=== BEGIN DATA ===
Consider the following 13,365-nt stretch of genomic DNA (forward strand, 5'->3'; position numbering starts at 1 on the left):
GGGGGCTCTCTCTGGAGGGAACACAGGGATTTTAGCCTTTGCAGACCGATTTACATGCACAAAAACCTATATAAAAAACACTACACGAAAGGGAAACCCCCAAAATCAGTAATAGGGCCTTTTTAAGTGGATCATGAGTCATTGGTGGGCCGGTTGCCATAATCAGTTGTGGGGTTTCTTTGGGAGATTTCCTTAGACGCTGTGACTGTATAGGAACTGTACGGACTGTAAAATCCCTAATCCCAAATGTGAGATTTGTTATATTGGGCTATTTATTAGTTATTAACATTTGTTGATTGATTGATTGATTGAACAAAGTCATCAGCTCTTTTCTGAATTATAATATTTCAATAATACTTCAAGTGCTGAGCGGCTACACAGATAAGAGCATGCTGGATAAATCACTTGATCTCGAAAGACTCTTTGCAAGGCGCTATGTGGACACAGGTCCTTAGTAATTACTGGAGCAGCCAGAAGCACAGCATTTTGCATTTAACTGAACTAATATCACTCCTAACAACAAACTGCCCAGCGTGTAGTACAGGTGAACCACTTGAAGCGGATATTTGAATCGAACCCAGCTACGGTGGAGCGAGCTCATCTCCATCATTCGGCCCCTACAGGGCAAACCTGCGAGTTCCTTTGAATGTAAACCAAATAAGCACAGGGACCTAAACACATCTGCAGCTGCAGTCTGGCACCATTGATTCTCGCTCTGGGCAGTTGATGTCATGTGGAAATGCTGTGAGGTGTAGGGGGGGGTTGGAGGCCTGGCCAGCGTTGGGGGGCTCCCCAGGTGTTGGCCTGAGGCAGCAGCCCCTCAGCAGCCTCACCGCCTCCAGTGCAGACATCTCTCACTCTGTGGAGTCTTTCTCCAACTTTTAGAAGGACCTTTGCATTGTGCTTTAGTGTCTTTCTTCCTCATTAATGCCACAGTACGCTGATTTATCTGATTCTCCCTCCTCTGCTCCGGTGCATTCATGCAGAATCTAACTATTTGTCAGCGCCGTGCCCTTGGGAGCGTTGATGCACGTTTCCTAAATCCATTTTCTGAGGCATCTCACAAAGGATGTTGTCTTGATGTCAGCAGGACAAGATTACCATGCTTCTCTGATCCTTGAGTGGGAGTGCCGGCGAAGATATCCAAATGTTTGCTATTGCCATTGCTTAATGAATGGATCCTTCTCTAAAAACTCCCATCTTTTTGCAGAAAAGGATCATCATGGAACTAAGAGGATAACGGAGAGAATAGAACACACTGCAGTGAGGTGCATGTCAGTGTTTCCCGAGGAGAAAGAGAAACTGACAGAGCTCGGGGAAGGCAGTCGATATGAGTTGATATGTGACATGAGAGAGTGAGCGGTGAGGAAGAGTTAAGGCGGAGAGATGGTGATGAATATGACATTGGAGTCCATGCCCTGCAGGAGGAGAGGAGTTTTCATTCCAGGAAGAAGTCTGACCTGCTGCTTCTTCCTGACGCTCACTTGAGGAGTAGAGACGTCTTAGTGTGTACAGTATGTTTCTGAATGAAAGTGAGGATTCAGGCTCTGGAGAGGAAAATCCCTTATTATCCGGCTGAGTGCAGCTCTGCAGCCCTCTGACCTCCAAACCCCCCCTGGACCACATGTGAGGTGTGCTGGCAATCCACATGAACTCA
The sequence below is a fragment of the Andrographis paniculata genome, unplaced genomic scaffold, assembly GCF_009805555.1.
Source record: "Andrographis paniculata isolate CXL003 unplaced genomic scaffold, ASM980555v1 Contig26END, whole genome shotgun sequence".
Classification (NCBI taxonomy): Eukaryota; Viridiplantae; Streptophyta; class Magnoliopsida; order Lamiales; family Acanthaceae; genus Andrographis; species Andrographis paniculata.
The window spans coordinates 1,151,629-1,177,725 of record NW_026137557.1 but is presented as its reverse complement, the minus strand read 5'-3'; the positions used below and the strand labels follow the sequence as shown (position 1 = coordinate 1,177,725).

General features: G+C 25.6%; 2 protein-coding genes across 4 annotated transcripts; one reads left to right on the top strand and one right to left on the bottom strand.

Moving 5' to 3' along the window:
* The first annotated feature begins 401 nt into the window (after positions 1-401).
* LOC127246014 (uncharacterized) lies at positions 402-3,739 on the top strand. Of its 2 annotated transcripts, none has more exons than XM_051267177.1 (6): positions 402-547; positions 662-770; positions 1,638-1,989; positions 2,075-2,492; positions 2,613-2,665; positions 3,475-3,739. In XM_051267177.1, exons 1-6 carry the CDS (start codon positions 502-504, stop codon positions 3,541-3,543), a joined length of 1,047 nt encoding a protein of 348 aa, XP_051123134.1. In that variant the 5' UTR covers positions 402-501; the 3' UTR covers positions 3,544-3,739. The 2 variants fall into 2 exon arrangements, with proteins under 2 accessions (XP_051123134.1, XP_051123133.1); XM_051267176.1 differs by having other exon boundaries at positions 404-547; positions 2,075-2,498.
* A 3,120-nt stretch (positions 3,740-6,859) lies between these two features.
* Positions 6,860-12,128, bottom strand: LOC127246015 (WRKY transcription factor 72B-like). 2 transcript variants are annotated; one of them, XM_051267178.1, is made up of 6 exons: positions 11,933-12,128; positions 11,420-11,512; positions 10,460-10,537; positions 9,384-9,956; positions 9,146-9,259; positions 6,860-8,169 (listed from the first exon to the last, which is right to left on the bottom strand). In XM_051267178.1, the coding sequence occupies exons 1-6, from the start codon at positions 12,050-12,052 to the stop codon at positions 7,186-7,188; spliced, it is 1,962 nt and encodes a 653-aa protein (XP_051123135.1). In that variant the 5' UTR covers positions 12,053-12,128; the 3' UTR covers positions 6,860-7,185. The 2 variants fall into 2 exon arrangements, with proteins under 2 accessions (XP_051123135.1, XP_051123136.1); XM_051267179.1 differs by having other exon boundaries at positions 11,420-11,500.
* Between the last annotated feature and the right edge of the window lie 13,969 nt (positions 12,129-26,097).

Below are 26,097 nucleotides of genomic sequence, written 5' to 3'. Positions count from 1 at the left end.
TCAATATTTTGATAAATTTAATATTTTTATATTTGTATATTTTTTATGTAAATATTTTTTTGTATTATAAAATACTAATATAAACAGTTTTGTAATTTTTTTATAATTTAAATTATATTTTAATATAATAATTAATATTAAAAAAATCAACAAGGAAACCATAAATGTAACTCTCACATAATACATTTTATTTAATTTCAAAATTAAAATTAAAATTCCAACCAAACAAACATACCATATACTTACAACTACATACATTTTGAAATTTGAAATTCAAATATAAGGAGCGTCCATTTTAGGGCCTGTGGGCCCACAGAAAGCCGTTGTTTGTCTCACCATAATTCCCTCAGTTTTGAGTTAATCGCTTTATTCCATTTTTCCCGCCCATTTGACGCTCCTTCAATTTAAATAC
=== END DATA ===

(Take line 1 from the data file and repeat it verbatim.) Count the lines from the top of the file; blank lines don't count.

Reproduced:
Consider the following 13,365-nt stretch of genomic DNA (forward strand, 5'->3'; position numbering starts at 1 on the left):